• Referenced in David Eddings' The Elenium, when a would-be Gentleman Thief is trying to teach his Thieves' Guild to act like gentlefolk, and chastises one prostitute for concluding one of her business arrangements on the ballroom floor. She retorts that it's just a different kind of dancing, to which he replies that the vertical kind is in vogue at the moment.
  • In the Kiesha'ra series, the dances of the Serpiente are supposed to be much more sexual that those of the Avians. A certain kind is only to be danced with between mates.
  • In the Night Huntress books, Cat uses the excuse of blending in a night club to get very physical with her ex. Visibly aroused, he tells her that if she doesn't stop teasing him he'll find them a room and finish what she's starting.
  • The Action Heros Handbook has an entire chapter titled "How to Dirty Dance" that covers this sort of dancing.
  • The Queen of the Black Coast does this for Conan the Barbarian. Right in front of her crew.
  • In Northanger Abbey, Henry Tilney's Establishing Character Moment is him explaining to Catherine his view of dancing as a metaphor for marriage.

    Live-Action TV 
  • Doctor Who
    • The episodes "The Empty Child" and "The Doctor Dances" make use of the second version of this trope, but it was also invoked in "The Girl In The Fireplace".
    • The metaphor showed up again in the episode "Silence in the Library" (or possibly "Forest of the Dead").
  • Sabrina Bryan and Mark Ballas were like this on Dancing with the Stars. It was no surprise to find out they hooked up in real life.
    • Heck, pretty much everyone does this at least once. This is a family show, right?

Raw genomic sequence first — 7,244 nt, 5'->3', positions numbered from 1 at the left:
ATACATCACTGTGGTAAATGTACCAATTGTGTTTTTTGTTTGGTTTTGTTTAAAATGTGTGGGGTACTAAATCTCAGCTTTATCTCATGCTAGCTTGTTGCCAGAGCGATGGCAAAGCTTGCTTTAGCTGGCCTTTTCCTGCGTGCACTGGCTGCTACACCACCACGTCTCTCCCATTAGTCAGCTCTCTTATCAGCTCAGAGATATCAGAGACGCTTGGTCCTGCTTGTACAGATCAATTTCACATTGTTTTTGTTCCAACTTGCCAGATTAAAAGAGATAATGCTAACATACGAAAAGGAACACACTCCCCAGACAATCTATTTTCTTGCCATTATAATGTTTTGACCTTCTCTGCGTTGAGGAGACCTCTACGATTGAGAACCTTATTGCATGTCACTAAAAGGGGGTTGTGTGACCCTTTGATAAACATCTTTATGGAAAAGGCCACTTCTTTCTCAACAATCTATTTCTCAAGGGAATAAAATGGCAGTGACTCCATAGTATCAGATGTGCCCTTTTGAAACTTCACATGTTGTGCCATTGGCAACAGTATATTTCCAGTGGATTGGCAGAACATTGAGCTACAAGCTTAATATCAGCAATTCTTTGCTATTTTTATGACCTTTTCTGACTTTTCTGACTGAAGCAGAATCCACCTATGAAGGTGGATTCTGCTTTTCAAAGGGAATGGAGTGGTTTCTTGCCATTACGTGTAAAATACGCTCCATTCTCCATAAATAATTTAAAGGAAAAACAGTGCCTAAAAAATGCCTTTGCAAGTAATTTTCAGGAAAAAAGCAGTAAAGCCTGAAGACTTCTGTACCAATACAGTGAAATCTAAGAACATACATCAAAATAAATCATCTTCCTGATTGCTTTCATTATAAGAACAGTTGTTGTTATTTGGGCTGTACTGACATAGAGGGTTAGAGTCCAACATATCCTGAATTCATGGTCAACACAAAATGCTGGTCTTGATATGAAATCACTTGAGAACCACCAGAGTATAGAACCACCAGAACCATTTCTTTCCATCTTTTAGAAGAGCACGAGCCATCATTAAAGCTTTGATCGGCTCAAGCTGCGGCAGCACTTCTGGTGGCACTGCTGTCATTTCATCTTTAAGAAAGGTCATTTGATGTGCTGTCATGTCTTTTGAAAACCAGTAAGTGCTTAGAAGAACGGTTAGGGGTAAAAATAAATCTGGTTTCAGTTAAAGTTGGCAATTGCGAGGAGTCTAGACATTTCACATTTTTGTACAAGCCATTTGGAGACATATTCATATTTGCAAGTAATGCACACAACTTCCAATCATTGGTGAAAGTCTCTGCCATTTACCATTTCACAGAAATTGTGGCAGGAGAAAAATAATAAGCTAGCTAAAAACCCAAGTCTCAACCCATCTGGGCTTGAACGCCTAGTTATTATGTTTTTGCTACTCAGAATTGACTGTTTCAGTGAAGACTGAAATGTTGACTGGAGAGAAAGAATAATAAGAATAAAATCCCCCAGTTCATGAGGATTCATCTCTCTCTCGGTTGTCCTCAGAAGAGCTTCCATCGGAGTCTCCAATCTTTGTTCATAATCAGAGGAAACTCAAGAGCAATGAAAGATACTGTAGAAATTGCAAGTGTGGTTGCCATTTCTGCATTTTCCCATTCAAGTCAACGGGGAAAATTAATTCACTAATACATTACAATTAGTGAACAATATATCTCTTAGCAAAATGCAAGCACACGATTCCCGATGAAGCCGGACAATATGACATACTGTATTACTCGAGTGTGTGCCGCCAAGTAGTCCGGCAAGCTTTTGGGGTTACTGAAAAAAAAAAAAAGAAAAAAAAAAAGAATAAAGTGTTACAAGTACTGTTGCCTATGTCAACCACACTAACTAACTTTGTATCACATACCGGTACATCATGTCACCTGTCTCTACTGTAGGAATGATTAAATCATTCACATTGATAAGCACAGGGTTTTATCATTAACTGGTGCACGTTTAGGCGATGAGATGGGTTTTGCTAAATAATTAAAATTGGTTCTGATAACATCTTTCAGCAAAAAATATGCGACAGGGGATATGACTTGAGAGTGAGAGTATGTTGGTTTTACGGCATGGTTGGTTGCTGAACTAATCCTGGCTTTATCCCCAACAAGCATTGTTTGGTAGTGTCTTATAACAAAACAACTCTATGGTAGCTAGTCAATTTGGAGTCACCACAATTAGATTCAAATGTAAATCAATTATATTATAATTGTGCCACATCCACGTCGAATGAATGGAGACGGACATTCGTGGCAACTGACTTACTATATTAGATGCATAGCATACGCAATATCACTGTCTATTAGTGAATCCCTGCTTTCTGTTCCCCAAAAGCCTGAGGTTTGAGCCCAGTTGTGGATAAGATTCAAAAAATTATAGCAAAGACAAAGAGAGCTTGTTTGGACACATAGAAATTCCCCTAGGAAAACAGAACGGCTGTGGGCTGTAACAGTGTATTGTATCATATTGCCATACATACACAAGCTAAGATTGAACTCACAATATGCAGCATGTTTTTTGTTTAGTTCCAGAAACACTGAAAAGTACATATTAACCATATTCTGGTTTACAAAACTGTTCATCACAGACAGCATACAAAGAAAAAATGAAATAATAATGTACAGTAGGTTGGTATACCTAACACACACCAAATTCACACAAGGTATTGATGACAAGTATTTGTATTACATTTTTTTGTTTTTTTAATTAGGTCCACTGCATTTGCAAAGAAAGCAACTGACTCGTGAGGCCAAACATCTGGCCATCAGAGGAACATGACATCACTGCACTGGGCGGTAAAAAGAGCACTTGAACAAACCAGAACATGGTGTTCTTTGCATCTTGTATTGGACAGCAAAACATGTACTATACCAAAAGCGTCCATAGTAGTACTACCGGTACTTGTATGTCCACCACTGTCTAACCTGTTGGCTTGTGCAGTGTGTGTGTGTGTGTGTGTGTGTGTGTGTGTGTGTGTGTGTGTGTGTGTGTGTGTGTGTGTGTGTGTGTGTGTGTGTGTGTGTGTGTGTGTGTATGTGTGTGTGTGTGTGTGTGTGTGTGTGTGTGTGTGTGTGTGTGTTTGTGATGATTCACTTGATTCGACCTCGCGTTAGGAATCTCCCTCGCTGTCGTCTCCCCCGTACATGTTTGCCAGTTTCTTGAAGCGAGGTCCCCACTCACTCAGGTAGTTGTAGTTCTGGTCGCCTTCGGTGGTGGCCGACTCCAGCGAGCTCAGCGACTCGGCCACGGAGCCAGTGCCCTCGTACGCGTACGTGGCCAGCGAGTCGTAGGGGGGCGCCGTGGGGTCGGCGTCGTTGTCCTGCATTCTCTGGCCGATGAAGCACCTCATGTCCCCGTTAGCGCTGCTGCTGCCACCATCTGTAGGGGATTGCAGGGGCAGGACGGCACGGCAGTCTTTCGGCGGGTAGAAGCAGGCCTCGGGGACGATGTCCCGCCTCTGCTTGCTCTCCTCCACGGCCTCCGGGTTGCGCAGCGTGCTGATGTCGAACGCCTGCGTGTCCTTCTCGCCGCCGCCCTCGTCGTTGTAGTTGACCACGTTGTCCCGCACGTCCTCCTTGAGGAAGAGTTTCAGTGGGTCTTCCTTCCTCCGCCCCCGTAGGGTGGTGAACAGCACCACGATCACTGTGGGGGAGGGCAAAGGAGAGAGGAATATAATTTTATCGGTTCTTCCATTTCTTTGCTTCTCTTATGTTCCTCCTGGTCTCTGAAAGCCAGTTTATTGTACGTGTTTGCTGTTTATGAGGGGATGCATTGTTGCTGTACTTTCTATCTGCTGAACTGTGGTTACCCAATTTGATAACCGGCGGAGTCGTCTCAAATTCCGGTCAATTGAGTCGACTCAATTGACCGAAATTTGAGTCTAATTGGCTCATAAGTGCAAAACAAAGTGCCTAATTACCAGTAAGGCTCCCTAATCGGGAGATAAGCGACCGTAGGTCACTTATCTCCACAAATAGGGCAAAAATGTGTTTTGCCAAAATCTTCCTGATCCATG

• Parodied in Babylon 5 when Ivanova got out of having sex with an alien by convincing him that a strange dance routine was how humans did it.
  • Buffy the Vampire Slayer: Buffy did this with Xander in the Season 2 premiere, apparently just to make Angel jealous. Or maybe to mess with Xander's head too. Both worked:
    Buffy: Why, are you jealous?
    Angel: What, of Xander? He's just a kid.
    Buffy: Is it 'cause I danced with him?
    Angel: "Danced with" is a pretty loose term. "Mated with" might be a little closer.
  • In How I Met Your Mother Lily and Marshall rediscovered their youth while dancing in a club. Ted, as the narrator, comments on their dancing first being nice and then getting icky.
  • You could say Carlos and Nora get into this at Bree's wedding in Desperate Housewives. By the end of the night he's getting her zipper open and heading towards the third base... Tom comments on this and Gabby gets really upset.
  • Xena: Warrior Princess
    • "The Bitter Suite". The Tango. Ares. Xena. That is all.